|Gates Foundation Acknowledges Flaws in Report
Associated Press | September 7, 2010
SEATTLE—The Bill & Melinda Gates Foundation has taken another step toward increased transparency, acknowledging in its annual report that the world's largest charitable foundation is too secretive and hard to work with.
The report, posted online Tuesday, includes the usual financial information and a look at the foundation's plans. But it also offers a glimpse of the organization's attempts to be more open.
CEO Jeff Raikes draws attention in the report to a grantee survey that gave the foundation poor marks for communicating its goals and strategies, and for confusing people with its complicated grant-making process.
Mr. Raikes originally released the survey results in June—a day before Bill Gates made headlines for launching a campaign with investor Warren Buffett to get other American billionaires to give at least half their wealth to charity.
Few but charity insiders noticed the unfavorable review, and the foundation could have let it fade into obscurity.
Instead, Mr. Raikes points out the results for all to see in the annual report, right next to his letter outlining the foundation's priorities for the near future.
The editor of the Chronicle of Philanthropy believes the foundation is clearly making an effort to improve its communications.
Stacy Palmer credits Raikes, with his years at Microsoft Corp., for knowing the importance of customer relations. But she thinks the foundation has a ways to go.
The Gates Foundation also has been criticized for having a small board of directors—the co-chairs and Mr. Buffett—running such a large charitable organization, Ms. Palmer said.
Pablo Eisenberg of Georgetown University's Center for Public & Nonprofit Leadership said the foundation has a moral obligation to share its decision-making process more broadly as it distributes what is partly taxpayer dollars they saved on taxes by giving the money away.
"There's no substitute for other points of view and perspectives around the table when a so-called board is about to make a decision on priorities and programs affecting $3 billion a year or more," Mr. Eisenberg said.
The foundation does have several advisory boards and other consultants, but Mr. Eisenberg considers them a poor substitute for a governing board that includes strong outside voices.
He wonders if a larger board would have chosen to spend so much money on vaccines or would have pushed the foundation to move in other directions, both globally and in the U.S.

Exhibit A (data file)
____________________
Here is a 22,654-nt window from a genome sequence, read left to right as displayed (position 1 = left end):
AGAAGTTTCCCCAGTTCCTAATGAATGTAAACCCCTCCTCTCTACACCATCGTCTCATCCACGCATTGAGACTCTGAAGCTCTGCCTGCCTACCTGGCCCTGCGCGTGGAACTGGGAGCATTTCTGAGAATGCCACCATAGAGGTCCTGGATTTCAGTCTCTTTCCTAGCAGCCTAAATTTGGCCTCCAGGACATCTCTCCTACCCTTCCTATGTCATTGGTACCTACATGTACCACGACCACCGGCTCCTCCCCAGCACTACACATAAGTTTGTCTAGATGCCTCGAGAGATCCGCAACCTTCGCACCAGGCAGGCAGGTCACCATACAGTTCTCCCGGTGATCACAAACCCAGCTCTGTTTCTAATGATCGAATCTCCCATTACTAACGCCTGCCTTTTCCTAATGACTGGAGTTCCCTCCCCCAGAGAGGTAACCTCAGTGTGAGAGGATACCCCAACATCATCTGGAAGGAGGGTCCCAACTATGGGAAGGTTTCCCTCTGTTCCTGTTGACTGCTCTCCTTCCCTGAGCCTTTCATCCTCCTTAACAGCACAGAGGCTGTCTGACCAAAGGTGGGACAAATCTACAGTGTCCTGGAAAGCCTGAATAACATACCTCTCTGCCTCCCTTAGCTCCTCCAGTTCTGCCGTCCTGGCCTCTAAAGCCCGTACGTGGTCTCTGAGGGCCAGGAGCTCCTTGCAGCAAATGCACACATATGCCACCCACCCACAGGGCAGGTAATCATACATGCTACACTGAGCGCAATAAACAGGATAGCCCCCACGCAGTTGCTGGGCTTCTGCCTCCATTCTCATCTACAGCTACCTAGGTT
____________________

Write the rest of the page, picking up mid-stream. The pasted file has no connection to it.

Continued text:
"The question we might ask is why Gates has not put a huge amount of money into our own dysfunctional health system," Mr. Eisenberg said. "They could have led the way and led public opinion."
The foundation, which has an endowment of $33 billion, made grants totaling $3 billion in 2009. By far the biggest portion went to global health, where grants totaling more than $1.8 billion were made last year.
Global development including agriculture and financial services for the poor was the next biggest grant area, followed by U.S. education and construction of the foundation's new Seattle headquarters.
In his annual letter, Mr. Raikes says eradicating polio will be a major push next year, both in dollars granted and vocal advocacy.
Global health, particularly vaccine research and distribution, will continue to be the focus, with an eye toward meeting the United National's Millennium Development Goals by 2015.
"The next five years offer a historic opportunity to have an impact on the health and welfare of people in the developing world," Mr. Raikes wrote. "Even in the face of very tough economic times across the globe, I am optimistic when I think about all that we can accomplish together with our partners."
The public and the grantees acknowledge the Gates Foundation is making a difference around the world, but they want to know more, Ms. Palmer said.
"Who decides how much to spend? Who do they consult about the best ideas and the smartest ways to do things?" she asks. "They don't have a lot of openness about how that process works."
Foundation spokeswoman Kate James said the organization is making an effort to be more transparent, both to better its relationship with grantees and to help build understanding and awareness of its efforts.
At the same time, the foundation has been finding its voice on social media. In 2009, it established accounts on Facebook, YouTube and Twitter, including Bill Gates' verified Twitter account that now has more than 1.4 million followers.
Other new elements in the report include videos of staff and workers in the field, a focus on the organization's nonprofit partners and a section on the foundation's "online communities."